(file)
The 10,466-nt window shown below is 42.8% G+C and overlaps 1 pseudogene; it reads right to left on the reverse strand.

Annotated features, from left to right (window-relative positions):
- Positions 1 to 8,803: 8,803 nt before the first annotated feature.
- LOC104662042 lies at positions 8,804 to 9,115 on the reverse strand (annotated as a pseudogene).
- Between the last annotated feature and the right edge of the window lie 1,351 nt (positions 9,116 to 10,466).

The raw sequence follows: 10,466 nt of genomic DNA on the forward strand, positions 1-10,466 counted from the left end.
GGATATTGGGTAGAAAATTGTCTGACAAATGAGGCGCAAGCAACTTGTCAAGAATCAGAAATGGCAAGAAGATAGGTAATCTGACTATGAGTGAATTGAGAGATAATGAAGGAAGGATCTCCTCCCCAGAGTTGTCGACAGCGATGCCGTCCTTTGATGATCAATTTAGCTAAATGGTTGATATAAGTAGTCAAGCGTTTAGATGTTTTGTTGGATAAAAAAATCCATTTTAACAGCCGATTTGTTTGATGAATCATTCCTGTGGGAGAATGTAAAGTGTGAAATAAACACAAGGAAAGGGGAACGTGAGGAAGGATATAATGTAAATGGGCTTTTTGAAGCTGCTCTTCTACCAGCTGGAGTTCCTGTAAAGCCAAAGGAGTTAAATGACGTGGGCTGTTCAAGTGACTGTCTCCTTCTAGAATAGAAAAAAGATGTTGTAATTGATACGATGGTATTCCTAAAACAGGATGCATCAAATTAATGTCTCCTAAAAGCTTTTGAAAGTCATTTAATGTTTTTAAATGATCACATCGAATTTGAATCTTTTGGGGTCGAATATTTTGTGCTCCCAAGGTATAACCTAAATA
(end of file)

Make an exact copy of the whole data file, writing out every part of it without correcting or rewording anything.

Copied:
The 10,466-nt window shown below is 42.8% G+C and overlaps 1 pseudogene; it reads right to left on the reverse strand.

Annotated features, from left to right (window-relative positions):
- Positions 1 to 8,803: 8,803 nt before the first annotated feature.
- LOC104662042 lies at positions 8,804 to 9,115 on the reverse strand (annotated as a pseudogene).
- Between the last annotated feature and the right edge of the window lie 1,351 nt (positions 9,116 to 10,466).

The raw sequence follows: 10,466 nt of genomic DNA on the forward strand, positions 1-10,466 counted from the left end.
GGATATTGGGTAGAAAATTGTCTGACAAATGAGGCGCAAGCAACTTGTCAAGAATCAGAAATGGCAAGAAGATAGGTAATCTGACTATGAGTGAATTGAGAGATAATGAAGGAAGGATCTCCTCCCCAGAGTTGTCGACAGCGATGCCGTCCTTTGATGATCAATTTAGCTAAATGGTTGATATAAGTAGTCAAGCGTTTAGATGTTTTGTTGGATAAAAAAATCCATTTTAACAGCCGATTTGTTTGATGAATCATTCCTGTGGGAGAATGTAAAGTGTGAAATAAACACAAGGAAAGGGGAACGTGAGGAAGGATATAATGTAAATGGGCTTTTTGAAGCTGCTCTTCTACCAGCTGGAGTTCCTGTAAAGCCAAAGGAGTTAAATGACGTGGGCTGTTCAAGTGACTGTCTCCTTCTAGAATAGAAAAAAGATGTTGTAATTGATACGATGGTATTCCTAAAACAGGATGCATCAAATTAATGTCTCCTAAAAGCTTTTGAAAGTCATTTAATGTTTTTAAATGATCACATCGAATTTGAATCTTTTGGGGTCGAATATTTTGTGCTCCCAAGGTATAACCTAAATA